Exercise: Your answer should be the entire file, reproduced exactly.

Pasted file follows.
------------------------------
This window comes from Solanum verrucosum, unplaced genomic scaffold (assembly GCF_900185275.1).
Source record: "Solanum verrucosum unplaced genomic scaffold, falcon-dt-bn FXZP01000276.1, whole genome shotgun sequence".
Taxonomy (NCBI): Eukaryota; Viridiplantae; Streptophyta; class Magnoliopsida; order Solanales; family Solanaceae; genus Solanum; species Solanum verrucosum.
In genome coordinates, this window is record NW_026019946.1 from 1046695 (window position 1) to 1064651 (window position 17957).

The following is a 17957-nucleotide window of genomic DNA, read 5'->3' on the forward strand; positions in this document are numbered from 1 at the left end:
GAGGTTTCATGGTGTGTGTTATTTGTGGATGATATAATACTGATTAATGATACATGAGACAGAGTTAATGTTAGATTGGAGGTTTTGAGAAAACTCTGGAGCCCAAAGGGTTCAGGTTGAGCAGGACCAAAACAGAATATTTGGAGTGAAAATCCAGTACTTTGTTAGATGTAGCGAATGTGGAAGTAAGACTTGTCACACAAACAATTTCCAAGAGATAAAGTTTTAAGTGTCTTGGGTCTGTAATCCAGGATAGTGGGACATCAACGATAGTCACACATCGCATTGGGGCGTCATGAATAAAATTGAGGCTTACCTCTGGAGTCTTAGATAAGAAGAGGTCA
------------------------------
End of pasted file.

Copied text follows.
This window comes from Solanum verrucosum, unplaced genomic scaffold (assembly GCF_900185275.1).
Source record: "Solanum verrucosum unplaced genomic scaffold, falcon-dt-bn FXZP01000276.1, whole genome shotgun sequence".
Taxonomy (NCBI): Eukaryota; Viridiplantae; Streptophyta; class Magnoliopsida; order Solanales; family Solanaceae; genus Solanum; species Solanum verrucosum.
In genome coordinates, this window is record NW_026019946.1 from 1046695 (window position 1) to 1064651 (window position 17957).

The following is a 17957-nucleotide window of genomic DNA, read 5'->3' on the forward strand; positions in this document are numbered from 1 at the left end:
GAGGTTTCATGGTGTGTGTTATTTGTGGATGATATAATACTGATTAATGATACATGAGACAGAGTTAATGTTAGATTGGAGGTTTTGAGAAAACTCTGGAGCCCAAAGGGTTCAGGTTGAGCAGGACCAAAACAGAATATTTGGAGTGAAAATCCAGTACTTTGTTAGATGTAGCGAATGTGGAAGTAAGACTTGTCACACAAACAATTTCCAAGAGATAAAGTTTTAAGTGTCTTGGGTCTGTAATCCAGGATAGTGGGACATCAACGATAGTCACACATCGCATTGGGGCGTCATGAATAAAATTGAGGCTTACCTCTGGAGTCTTAGATAAGAAGAGGTCA